Ryan Poles started the Bears’ rebuild when he agreed to move Khalil Mack

Poles agreeing to trade a surefire Pro Football Hall of Famer in his first major Bears move is bold and refreshingly coldhearted, considering the Bears made Mack the richest defensive player in history when they traded for him four years ago.

SHARE Ryan Poles started the Bears’ rebuild when he agreed to move Khalil Mack
Khalil Mack rushes against the Raiders last year.

Khalil Mack rushes against the Raiders last year.

Jeff Bottari/Getty Images

Last week, new Bears general manager Ryan Poles bemoaned the lack of draft picks left by Ryan Pace.

“That’s just the hand we were dealt,” he said. “And we’ll be open-minded on how we can create more picks.”

On Thursday, he certainly was open-minded, agreeing to trade edge rusher Khalil Mack to the Chargers for a second-round pick next month and a sixth-round pick next year. The trade cannot become official until the start of the league year Wednesday and is contingent on Mack passing a physical after having season-ending foot surgery in November.

Poles trading a surefire Pro Football Hall of Famer in his first major Bears move is a bold, refreshingly coldhearted move, considering the Bears made Mack the richest defensive player in history when they traded for him four years ago.

It’s also a smart way for Poles, 36, to begin reshaping his team. There will be more trades, too. The Bears are eyeing 2023 or later — and not 2022 — to begin competing at the highest level.

This is a rebuild. The Bears were always in need of one — and it became more logical the second quarterback Aaron Rodgers agreed to return to the Packers last week.

The Bears figure to look for free agents next week that will allow quarterback Justin Fields to operate within a functional offense. Otherwise, improving the team’s long-term roster outlook will be prioritized over bettering last season’s 6-11 record. The Bears have their first-round pick next year — unlike this season, they will be able to reap the draft rewards of a bad season.

The Bears’ roster, as it stands now, is devoid of elite players. Poles knows that.

When adviser Bill Polian analyzed the roster before suggesting the Bears fire Pace and coach Matt Nagy, he found the team had six or eight difference-makers. Good teams, he said, have a dozen or more. Mack, 31, was among them, but it was always fair to wonder whether he would still be playing at an elite level by the next time the Bears fielded a good roster around him.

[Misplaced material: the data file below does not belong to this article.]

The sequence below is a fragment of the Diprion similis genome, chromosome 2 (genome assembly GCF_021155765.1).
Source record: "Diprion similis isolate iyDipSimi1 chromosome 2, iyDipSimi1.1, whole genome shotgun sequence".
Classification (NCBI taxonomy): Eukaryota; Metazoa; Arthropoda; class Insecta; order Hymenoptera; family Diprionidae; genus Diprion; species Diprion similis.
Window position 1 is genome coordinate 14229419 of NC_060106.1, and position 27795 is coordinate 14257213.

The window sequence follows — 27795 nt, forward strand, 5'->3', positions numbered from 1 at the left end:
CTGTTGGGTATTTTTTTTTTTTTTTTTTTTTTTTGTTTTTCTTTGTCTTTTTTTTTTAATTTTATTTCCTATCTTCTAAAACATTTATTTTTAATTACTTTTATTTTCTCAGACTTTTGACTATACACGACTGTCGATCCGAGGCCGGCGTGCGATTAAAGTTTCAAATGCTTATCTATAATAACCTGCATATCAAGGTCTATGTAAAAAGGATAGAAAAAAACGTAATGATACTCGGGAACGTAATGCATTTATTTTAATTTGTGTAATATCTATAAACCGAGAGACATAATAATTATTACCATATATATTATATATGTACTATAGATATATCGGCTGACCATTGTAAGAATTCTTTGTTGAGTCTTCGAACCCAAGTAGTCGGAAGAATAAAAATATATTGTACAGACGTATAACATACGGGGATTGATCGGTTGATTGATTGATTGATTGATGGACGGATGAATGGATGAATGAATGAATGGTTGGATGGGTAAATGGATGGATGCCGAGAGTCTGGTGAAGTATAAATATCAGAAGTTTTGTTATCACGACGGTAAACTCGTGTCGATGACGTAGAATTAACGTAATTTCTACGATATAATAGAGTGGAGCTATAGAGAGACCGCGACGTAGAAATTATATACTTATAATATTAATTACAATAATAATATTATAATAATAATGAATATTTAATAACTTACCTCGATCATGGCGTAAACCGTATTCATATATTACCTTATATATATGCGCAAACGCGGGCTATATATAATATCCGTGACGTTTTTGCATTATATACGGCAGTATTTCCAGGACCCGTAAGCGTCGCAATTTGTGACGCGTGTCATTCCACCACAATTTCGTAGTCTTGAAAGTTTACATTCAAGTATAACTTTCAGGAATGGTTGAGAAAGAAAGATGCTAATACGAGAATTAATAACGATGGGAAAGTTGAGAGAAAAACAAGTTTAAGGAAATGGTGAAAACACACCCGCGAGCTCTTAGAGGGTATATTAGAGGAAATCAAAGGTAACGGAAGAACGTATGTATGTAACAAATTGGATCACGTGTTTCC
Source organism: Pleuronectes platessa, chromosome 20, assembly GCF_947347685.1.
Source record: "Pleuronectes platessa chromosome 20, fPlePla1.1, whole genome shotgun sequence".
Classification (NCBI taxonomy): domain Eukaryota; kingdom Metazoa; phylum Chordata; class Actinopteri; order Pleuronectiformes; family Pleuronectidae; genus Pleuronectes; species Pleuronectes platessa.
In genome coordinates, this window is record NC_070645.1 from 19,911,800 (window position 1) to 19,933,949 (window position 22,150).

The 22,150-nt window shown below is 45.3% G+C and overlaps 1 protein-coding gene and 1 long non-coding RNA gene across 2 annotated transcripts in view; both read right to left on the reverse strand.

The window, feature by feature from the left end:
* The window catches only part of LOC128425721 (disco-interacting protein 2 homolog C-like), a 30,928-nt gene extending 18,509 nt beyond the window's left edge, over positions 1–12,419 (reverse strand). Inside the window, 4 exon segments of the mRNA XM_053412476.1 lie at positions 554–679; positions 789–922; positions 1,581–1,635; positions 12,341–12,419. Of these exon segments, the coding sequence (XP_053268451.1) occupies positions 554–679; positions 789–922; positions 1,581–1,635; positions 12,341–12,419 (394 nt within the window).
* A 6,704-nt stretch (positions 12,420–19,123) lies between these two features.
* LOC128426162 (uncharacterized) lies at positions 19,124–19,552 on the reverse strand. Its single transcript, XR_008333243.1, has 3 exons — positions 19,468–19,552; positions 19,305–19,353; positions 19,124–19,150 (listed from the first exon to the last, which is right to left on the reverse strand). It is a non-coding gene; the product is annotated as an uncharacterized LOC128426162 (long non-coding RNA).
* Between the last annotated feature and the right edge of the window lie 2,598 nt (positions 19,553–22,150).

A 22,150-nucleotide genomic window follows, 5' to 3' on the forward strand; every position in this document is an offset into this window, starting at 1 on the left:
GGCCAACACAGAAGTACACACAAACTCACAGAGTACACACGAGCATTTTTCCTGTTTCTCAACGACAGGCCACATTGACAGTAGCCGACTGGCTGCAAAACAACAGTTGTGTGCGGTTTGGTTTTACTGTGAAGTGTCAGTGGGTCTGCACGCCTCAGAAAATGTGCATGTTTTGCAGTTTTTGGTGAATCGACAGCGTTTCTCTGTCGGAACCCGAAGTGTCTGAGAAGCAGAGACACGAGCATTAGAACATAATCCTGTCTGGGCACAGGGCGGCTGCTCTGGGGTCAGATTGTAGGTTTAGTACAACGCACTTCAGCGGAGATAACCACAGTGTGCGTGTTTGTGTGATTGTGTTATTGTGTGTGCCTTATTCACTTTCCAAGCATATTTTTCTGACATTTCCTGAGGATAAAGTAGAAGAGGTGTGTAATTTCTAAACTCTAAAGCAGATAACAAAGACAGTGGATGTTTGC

Moving Mack this offseason eliminated the risk his value would be torpedoed by an injury. In the short term, it will hurt. Mack was due to have a $30.15 million cap charge in 2022. Trading him means the Bears have to eat $24 million in dead cap this year — the fourth-most in league history and the most for someone who doesn’t play quarterback.

Poles’ reward for paying $24 million for Mack to play for someone else: The Bears are free and clear after 2022. With Mack gone, they are projected to have $120 million in salary-cap space in 2023 — and that counts the salaries of edge rusher Robert Quinn, safety Eddie Jackson and defensive tackle Eddie Goldman, who could all be on the move. Goldman seems unlikely to still be on the Bears at the end of next week.

Fields turned 23 last week. His growth this season will determine how fast the Bears attack the free-agent and trade markets going forward. Now they’ll have the money to do so. The Bears gained $6.15 million in cap space this season, $28.5 million in cap space in 2023 and $26.25 million in 2024, the last year of Mack’s contract.

Poles doesn’t have a first-round pick because of the Fields trade, but he now has two second-rounders: the Bears’ original No. 39 overall pick and the Chargers’ No. 48. That gives Poles flexibility to move around on draft day and maybe even trade into the back end of the first round.

That’s not as exciting as being the team that trades for a Hall of Famer — just ask Bears fans who consider Sept. 1, 2018, the best day their franchise had since they reached the Super Bowl. But it makes sense.

Bring on the rebuild.

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